This workout relies on longer duration intervals to achieve anaerobic work capacity depletion and aerobic benefit. The intensities are dialled back a little to ensure you're able to complete the efforts and the recovery intensity is cranked up a little to make sure your body can't completely clear out the lactate before the next interval starts. By the end of each interval, you should be fighting to stay with the intensity just a little, which is exactly how your body will be forced to adapt. This workout mimics some of the incredibly intense efforts that may be required to remain clear of the chasing peloton towards the end of a race or perhaps to stay with the lead group as it surges toward the finish line.
A relatively short, relatively easy session with less than 15 minutes of of effort required at 120% FTP.
During the intense 40-seconds of work, you will be close to or at your lactate threshold, i.e. the point at which your muscles begin producing lactate as a byproduct of anaerobic respiration.
We want to teach your body to utilise and clear lactate as quickly as possible, which is why you’ll want to take short rests after each interval. During the 20-seconds of rest, your heart rate will drop, which clears the lactate and allows you to make another effort. Over time, your body will become more efficient at clearing lactate, and you will be able to hold a faster pace for a longer period of time
Race winning intervals are exact simulations of what it takes to win a race by attacking the peloton, escaping and maintaining that gap to the finish line.
Each interval is approximately 3:40 in length. Start with a sprint like effort for 30 seconds, then ride at 100% of your FTP for 3 minutes and finishing with your 10 second best effort.
The efforts at 100% FTP will initially feel difficult after the 30s sprint…but stay strong and focused as your level of perceived exertion will decrease as your heart rate stabilises.
The 30/30 intervals will prepare your body for the sustained VO2 max effort to follow.
You'll start with a six-minute block of 30 seconds at 115% FTP followed by 30 seconds of rest. Rest is anything from easy pedalling (the first time you do these workouts you'll want to just spin easy) to tempo pace (as you get more comfortable with the intervals and want to tax your body a little more). The science dictates that approximately 65% FTP is most efficient power for lactate clearance. Following the last 30 second rest, launch directly into a 3 minute VO2 max interval with an intensity around 110% of your FTP and hold it the best you can and the peloton watches you become smaller and smaller as you ride off into the distance.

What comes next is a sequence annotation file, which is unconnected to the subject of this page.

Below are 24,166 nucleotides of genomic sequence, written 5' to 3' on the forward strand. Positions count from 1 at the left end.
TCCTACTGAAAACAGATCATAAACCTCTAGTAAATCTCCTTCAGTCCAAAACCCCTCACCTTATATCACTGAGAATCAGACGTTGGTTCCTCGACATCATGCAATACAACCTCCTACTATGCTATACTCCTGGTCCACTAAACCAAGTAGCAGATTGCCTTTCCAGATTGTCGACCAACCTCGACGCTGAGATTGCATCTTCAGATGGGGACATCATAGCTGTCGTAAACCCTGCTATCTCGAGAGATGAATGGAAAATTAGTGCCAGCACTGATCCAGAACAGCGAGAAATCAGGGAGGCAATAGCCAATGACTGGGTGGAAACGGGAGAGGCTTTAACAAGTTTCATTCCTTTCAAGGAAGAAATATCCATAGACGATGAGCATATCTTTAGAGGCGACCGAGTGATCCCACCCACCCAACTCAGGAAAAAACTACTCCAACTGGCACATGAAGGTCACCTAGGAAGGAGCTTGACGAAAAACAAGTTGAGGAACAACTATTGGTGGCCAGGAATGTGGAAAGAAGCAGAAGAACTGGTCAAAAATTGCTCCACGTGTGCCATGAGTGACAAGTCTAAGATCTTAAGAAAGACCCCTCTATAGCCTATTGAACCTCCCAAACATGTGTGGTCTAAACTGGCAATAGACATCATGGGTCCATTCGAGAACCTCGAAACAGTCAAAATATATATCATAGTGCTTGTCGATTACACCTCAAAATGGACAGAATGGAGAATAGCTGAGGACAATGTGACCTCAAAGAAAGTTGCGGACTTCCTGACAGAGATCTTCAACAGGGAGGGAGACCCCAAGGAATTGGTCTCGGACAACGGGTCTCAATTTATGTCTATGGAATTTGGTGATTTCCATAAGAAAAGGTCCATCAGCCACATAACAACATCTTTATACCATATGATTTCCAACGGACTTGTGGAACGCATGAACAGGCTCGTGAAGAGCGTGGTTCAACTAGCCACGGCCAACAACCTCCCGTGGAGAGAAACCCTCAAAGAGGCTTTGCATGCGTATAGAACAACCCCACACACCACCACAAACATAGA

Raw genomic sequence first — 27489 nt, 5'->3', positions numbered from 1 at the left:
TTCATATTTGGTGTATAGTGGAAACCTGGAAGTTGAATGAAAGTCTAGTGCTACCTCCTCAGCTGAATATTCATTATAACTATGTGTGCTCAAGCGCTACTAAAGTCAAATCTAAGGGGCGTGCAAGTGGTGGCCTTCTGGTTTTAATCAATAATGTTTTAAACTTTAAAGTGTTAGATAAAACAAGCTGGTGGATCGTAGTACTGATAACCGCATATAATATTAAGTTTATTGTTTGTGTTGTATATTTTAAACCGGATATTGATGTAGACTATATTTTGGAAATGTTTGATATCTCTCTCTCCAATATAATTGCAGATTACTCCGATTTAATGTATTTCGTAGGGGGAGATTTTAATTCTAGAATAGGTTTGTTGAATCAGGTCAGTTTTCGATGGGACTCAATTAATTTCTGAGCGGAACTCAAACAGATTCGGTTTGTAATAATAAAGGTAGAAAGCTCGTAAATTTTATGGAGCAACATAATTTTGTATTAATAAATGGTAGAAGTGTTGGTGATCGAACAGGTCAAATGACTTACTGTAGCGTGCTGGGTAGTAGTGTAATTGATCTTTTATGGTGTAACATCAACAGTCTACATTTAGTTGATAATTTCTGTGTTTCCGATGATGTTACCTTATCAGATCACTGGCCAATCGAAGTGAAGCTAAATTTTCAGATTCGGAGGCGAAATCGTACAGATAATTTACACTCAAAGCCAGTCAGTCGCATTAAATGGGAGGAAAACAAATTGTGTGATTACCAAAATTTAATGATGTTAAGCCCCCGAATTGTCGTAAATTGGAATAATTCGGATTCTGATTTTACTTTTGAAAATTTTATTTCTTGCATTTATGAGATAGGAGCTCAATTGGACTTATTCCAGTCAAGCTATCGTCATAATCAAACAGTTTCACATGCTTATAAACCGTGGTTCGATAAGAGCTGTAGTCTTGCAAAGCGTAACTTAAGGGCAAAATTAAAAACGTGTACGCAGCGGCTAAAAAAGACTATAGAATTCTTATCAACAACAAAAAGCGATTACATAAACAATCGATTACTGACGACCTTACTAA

Take 7 minutes rest and go again.
The goal of this kind of workout is to deplete your anaerobic energy stores and force your body to work hard to adapt its aerobic energy system. Specifically, you'll challenge your body with a number of different intensities and durations.
After the warm-up, you'll start with a modest 3 minutes at 105% of your FTP, immediately ramp up to a minute at 125% FTP and a final effort at 150% FTP. The second set of intervals starts significantly harder at 125% FTP for a couple of minutes and ramps up to a full gas 175% FTP effort for the last 30 seconds. Both intervals simulate attacks or climbs in a race or group ride and can be made harder by increasing the intensity of the four-minute recovery between each interval set from easy spinning to sweet spot intensity or by decreasing the rest durations.
You'll repeat each interval set 3 times for about 45 minutes worth of work, and it won’t be easy.
30 seconds is not long enough for your body to develop a high blood lactate concentration, which has the effect of decreasing power output by increasing the concentration of hydrogen ions and therefore acidity in the working muscles. Instead, the 30 seconds is just long enough for the for you to accelerate up to a high speed, hold it for 15–20 seconds, and then decelerate into the rest. The cardiac demand stays relatively high with only around a 5 to 10 bpm decrease during the rest interval. As far as your heart is concerned, you’re working quite continuously at or near your VO2max.
The 30-second recovery interval allows the myoglobin in the muscle cell to recharge its small oxygen store. This in turn allows a higher power output—and better engagement of fast twitch muscle fibres—for the next 30-second work bout. Fast twitch fibres have poor endurance and will fatigue during longer work repetitions; the short repeats with equal rest intervals provide them with a greater endurance training effect.
Perception-wise, athletes report leaving a 30/30 interval workout feeling invigorated and not overly wiped out. This is often in stark contrast to sensations after finishing a more traditional VO2max interval workout with long-duration repeats. For that reason, I use these sessions quite frequently and see fantastic results.
Start with a block of 6 minutes of 30 seconds all out / 30 seconds rest. Take 2 minutes rest then launch into a race winner. What's a “race winner”? It simulates attacking a field and breaking away. Start off by sprinting all out for 10 seconds, then ride 20 seconds at 150% FTP, followed by 3 minutes at 115% FTP. Sprint as hard as you still can for the last 10 seconds of the interval. You're looking at 3:30 of pure VO2 max beatdown. Rest for 7 minutes and then do it all over again.
Based on Momentum Cycling's "War of Attrition" - This work-out simulates you being in a 6 person breakaway that thins down to 5,4,3 and then just 2 racers.
Sprint for the win and launch into your taper week.